By Vanessa Naylon
My best story takes place ten years ago in Globe, Arizona, in an ugly doublewide trailer.
Globe is a small town in the high eastern desert of Arizona, which means it’s chilly or even cold 9 months out of the year, unlike the low deserts of Phoenix, Mesa, and Yuma. Globe is part of a tri-city area with a total population of no more than 12,000. Check it out:
My parents (my mother and stepfather, specifically) had just bought a house there. More of a dirty doublewide tinder box than the site-built homes most of us picture when we imagine houses, their new house was a dumpy, smelly property they’d decided to buy before they even got inside to look at it.
This particular dump perched atop 5 acres of hill with impressive, expansive, serene mountain views to east and west, and almost no neighbors. The house itself was incidental. I personally didn’t think the sickening odor of cat (“cats” — definitely multiple cats) was incidental, but as a family we value the ability to see beauty where it counts.
We fixed the place up surprisingly well. Mom and I practically gutted the place, ripping out old carpet and washing and repainting the walls, putting everything just so. Mom is a fastidious housekeeper.
On the twelfth of June that year, she and I sat in the shade on our back porch, smoking the Virginia Slims menthols we smoked back then. We liked doing nothing but smoking and looking at the mountains, but it was too hot to stay outside. My stepfather was out of town for the weekend, so I worked in his office instead, editing his first book. Mom cleaned things up.
Later we smelled something odd, something faintly dusty. Arizona air often scores high in tests for “particulate matter” (dust and dirt). We sniffed the air in all the rooms, bewildered, and then agreed that it must be dust kicked up by the air conditioner, which we had never turned on until that day. We shrugged mutually.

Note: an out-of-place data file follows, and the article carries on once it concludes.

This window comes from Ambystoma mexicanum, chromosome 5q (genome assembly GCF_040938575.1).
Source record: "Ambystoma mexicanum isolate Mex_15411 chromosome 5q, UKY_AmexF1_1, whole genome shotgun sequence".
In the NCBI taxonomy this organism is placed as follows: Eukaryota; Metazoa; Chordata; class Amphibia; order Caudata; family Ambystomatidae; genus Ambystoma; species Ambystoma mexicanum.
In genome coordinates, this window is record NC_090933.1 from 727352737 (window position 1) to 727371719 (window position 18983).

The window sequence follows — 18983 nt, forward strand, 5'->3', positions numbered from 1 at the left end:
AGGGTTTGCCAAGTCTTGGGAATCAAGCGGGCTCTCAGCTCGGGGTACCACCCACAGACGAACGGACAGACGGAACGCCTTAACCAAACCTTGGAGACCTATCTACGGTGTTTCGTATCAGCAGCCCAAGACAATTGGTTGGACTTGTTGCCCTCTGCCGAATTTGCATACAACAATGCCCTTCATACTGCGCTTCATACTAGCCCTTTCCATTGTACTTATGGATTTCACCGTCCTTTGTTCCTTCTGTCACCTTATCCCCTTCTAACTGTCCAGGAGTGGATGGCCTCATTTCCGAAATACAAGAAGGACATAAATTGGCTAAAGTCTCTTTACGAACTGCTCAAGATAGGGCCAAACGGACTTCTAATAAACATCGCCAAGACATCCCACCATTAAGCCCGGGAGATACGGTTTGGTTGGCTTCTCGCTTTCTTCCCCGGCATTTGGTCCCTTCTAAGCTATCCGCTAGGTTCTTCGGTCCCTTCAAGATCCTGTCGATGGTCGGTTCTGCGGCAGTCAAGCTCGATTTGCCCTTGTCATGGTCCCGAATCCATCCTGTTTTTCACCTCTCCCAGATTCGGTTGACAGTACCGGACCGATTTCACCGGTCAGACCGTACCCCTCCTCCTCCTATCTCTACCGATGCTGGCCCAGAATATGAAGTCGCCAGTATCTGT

“I’m going to the grocery store,” Mom said.
“I’m going to edit some more,” I said.
A while later, I smelled that smell again, stronger. And I walked into the living room to turn off that air conditioner, and I noticed that the ceiling was filling with dark gray smoke.
And that the back porch was glowing orange.
I learned a few things that day. One: never try to put out a house fire with a mixing bowl and water from the kitchen sink. You’re wasting time you could be spending deciding to carry outside, once you figure out that you’re supposed to run outside.
This brings me to my second takeaway: make sure to decide before the fire what items you’d like to run out of your house with, because you’ll never think of it in the moment. I left with the cordless phone — thanks, 911 — but without my shoes. My mother naturally knows exactly what she would have taken from the house as she fled. Unfortunately for me, she was at the grocery store, buying ice cream sandwiches that would be left melting in her car’s trunk once she returned to find her house smoking and collapsing.
But I can’t take credit for everything. Dedicated to cleanliness as she is, my mother had dumped our two smoldering cigarette stubs into a wicker trash basket. The embers must have slowly smoked the paper trash before working the entire porch into flame.
And that’s the beginning of my favorite story: how I learned about being happy.